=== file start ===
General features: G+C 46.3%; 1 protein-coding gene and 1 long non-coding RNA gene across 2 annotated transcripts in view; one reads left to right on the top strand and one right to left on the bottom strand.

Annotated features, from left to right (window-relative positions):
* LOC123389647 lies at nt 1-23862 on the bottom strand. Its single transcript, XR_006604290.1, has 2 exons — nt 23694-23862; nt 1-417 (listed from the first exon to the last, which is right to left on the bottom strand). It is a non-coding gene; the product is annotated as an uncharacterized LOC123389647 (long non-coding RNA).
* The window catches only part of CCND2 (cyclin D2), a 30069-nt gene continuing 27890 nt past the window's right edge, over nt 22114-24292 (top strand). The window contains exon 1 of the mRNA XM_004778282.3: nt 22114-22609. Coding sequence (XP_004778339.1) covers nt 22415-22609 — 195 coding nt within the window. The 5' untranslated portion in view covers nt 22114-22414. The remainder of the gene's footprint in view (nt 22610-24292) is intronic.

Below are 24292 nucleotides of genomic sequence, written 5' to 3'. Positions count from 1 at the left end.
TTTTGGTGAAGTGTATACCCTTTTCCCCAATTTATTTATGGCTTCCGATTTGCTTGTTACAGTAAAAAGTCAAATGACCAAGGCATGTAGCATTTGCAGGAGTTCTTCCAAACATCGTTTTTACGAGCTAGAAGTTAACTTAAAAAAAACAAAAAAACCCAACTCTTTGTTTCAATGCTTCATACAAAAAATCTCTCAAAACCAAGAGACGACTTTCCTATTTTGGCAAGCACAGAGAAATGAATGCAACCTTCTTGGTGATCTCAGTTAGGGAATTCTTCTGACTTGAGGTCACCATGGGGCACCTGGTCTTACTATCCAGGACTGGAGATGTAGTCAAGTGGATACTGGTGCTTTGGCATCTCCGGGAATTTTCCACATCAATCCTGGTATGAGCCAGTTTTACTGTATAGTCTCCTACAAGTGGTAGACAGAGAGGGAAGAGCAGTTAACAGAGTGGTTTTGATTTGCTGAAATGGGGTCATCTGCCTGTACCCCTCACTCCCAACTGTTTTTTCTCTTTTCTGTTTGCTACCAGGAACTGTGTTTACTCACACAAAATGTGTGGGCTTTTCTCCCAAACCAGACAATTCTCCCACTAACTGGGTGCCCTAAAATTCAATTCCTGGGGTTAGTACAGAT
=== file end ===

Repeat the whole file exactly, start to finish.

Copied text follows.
General features: G+C 46.3%; 1 protein-coding gene and 1 long non-coding RNA gene across 2 annotated transcripts in view; one reads left to right on the top strand and one right to left on the bottom strand.

Annotated features, from left to right (window-relative positions):
* LOC123389647 lies at nt 1-23862 on the bottom strand. Its single transcript, XR_006604290.1, has 2 exons — nt 23694-23862; nt 1-417 (listed from the first exon to the last, which is right to left on the bottom strand). It is a non-coding gene; the product is annotated as an uncharacterized LOC123389647 (long non-coding RNA).
* The window catches only part of CCND2 (cyclin D2), a 30069-nt gene continuing 27890 nt past the window's right edge, over nt 22114-24292 (top strand). The window contains exon 1 of the mRNA XM_004778282.3: nt 22114-22609. Coding sequence (XP_004778339.1) covers nt 22415-22609 — 195 coding nt within the window. The 5' untranslated portion in view covers nt 22114-22414. The remainder of the gene's footprint in view (nt 22610-24292) is intronic.

Below are 24292 nucleotides of genomic sequence, written 5' to 3'. Positions count from 1 at the left end.
TTTTGGTGAAGTGTATACCCTTTTCCCCAATTTATTTATGGCTTCCGATTTGCTTGTTACAGTAAAAAGTCAAATGACCAAGGCATGTAGCATTTGCAGGAGTTCTTCCAAACATCGTTTTTACGAGCTAGAAGTTAACTTAAAAAAAACAAAAAAACCCAACTCTTTGTTTCAATGCTTCATACAAAAAATCTCTCAAAACCAAGAGACGACTTTCCTATTTTGGCAAGCACAGAGAAATGAATGCAACCTTCTTGGTGATCTCAGTTAGGGAATTCTTCTGACTTGAGGTCACCATGGGGCACCTGGTCTTACTATCCAGGACTGGAGATGTAGTCAAGTGGATACTGGTGCTTTGGCATCTCCGGGAATTTTCCACATCAATCCTGGTATGAGCCAGTTTTACTGTATAGTCTCCTACAAGTGGTAGACAGAGAGGGAAGAGCAGTTAACAGAGTGGTTTTGATTTGCTGAAATGGGGTCATCTGCCTGTACCCCTCACTCCCAACTGTTTTTTCTCTTTTCTGTTTGCTACCAGGAACTGTGTTTACTCACACAAAATGTGTGGGCTTTTCTCCCAAACCAGACAATTCTCCCACTAACTGGGTGCCCTAAAATTCAATTCCTGGGGTTAGTACAGAT